Now that you’ve made yourself the most appealing thing at that moment, you move to the QUALIFYING stage. The goal is to ask smart, qualifying questions to build a personal rapport of trust and also reveals their pain.

Some of the questions that Andy recommends revolve around the idea of connecting with somebody, including this one:

“How’d you get started in your job or this industry?” The attendee will regard this question as a sign of your interest in them. Most people, as adults, are not doing what they thought they’d like to do as a kid. By asking this question, it recognizes that somewhere along the way, they took a left turn from their intended or desired career to get where they are now. People like to talk about themselves, and a question like this will reveal a lot of things that may be important.  Other staffers in other booths tend to focus on product benefits, company marketing bullet points – in other words, it’s all ME ME ME, and if you ask about THEM you have made an impact. You have made yourself memorable.

engaging with visitors
engaging with visitors

As you get a couple of minutes into the conversation and you’ve uncovered that they may be using a competiting product, ask a COLLECTION question, such as, “What would you change about your current product if you could?”  The tradeshow floor is a tremendous opportunity for market research, and if you’re in the midst of a one on one engagement, you can uncover elements of how they use that product. In fact, they might list the top three or four things about that product that they’d like to change – stuff they don’t like.

In this instant, you have someone who is a user of your competitor’s products, telling you specific things that they don’t like about that product. Can you imagine having that conversation 10, 15, 20 times a day and what market research would come from that?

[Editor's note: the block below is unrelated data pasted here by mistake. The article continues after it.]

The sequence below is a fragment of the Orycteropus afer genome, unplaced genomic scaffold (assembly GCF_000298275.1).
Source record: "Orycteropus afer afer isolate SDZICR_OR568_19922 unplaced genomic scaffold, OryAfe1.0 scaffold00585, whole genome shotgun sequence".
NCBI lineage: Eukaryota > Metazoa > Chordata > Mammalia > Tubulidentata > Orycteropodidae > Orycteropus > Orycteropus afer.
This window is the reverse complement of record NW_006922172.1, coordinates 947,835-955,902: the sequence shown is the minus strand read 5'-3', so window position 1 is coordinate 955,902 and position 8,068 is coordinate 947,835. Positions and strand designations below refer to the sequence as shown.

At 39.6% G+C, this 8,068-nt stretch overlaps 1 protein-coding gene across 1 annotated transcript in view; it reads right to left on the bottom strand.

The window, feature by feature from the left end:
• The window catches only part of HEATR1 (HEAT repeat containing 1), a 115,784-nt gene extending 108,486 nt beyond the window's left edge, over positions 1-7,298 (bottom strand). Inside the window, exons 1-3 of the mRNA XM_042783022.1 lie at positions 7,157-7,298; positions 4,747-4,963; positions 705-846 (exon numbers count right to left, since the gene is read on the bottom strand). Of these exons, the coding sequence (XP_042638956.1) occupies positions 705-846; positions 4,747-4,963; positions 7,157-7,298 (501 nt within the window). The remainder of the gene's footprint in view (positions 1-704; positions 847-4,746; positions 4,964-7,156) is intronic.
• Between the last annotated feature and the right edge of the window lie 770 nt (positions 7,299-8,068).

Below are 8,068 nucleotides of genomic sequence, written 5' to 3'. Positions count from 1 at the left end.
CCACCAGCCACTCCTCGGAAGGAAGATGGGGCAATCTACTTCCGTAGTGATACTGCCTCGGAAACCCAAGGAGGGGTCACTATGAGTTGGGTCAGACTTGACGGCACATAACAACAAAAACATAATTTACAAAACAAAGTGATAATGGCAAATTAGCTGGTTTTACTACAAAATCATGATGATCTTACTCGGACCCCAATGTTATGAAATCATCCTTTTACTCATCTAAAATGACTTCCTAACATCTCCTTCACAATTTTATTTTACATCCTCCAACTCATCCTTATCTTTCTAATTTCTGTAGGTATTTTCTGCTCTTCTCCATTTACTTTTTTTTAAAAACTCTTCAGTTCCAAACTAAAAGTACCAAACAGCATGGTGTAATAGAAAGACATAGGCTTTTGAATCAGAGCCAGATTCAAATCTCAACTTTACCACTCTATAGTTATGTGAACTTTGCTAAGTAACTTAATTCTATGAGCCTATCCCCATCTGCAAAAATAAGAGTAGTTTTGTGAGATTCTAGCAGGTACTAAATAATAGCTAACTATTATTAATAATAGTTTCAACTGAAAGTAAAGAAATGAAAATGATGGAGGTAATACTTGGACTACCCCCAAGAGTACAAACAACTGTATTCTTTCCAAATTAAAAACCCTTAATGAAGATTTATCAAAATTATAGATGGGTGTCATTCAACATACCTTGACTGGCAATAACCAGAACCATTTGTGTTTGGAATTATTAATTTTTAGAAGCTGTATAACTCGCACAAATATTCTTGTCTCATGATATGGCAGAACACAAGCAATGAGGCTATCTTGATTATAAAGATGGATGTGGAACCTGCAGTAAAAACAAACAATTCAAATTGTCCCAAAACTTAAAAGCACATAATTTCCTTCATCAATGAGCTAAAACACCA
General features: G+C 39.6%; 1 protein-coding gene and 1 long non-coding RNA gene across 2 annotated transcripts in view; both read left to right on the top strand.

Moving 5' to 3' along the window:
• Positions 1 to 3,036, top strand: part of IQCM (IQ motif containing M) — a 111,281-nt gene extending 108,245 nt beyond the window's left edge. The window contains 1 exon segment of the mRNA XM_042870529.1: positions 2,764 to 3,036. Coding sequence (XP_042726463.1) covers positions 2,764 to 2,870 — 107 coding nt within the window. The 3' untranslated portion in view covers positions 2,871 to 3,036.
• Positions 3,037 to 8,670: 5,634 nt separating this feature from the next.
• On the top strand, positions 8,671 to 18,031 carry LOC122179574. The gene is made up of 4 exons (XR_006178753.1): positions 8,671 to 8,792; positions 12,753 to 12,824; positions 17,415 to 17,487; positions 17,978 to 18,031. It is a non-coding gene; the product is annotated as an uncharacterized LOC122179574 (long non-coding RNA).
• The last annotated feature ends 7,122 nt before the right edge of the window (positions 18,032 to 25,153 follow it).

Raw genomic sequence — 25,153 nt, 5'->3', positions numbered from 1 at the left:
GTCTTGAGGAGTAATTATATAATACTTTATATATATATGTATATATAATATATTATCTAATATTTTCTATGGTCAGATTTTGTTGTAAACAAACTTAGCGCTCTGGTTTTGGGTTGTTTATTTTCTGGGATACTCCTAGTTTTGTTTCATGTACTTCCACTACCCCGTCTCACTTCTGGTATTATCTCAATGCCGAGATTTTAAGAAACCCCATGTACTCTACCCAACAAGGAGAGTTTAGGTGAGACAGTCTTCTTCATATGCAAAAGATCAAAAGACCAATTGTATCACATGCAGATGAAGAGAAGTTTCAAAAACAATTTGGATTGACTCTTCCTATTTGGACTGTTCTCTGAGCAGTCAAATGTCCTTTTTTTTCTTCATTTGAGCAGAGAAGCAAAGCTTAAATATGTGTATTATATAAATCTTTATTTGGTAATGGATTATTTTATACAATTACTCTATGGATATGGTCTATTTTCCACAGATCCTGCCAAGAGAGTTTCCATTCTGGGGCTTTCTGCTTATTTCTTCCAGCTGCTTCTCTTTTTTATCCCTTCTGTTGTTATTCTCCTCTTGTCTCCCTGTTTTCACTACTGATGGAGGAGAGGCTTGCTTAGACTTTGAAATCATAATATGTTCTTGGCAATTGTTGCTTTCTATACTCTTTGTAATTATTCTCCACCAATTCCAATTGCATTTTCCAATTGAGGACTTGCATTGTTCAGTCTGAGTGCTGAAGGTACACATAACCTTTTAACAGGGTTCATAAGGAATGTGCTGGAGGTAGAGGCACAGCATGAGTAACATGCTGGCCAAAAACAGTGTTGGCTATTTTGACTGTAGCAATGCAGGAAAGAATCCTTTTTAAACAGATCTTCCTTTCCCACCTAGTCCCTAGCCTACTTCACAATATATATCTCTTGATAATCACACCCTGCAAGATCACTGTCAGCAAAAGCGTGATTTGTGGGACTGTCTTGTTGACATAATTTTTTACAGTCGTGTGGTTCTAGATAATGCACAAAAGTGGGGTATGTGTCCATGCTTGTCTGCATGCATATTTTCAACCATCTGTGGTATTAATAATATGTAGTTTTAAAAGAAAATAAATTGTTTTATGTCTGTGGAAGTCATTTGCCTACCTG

That’s when you can say, “Well, just so you know, our product does such and such and solves those problems, so if you’re ever in the position to switch, we’d be glad to talk to you.” You’ve planted a seed that may help them grow into a client.


Now it’s time to wrap up the qualifying stage of the conversation. Take the information they’ve given you and feed it back to them: “Let me see if I have this correct: you’re looking for a product or service that has this feature and this feature, so that you can reach this goal of doing this and as a result you get this benefit and this benefit. Do I have that right?”

As Andy put it, when you’re saying this to the attendee, you’ll hear your voice and all of the noise of the tradeshow floor, but the attendee will hear angels. Because somebody on a tradeshow floor listened to them!

The sale is nearly 90% complete in this moment. All other details, like size, delivery options and so on can be worked out.

Your tradeshow booth staff is the front line. They represent your company from sunup to sundown in every moment on the tradeshow floor. How they represent you may be the difference between winning that big client or distributor for your product. If they don’t know how to engage attendees properly, you may not even know what you missed.

Andy Saks, Spark Presentations, excels in tradeshow presentations and tradeshow training for booth staff. Check out his page and the fun video. You’ll no doubt learn something very worthwhile!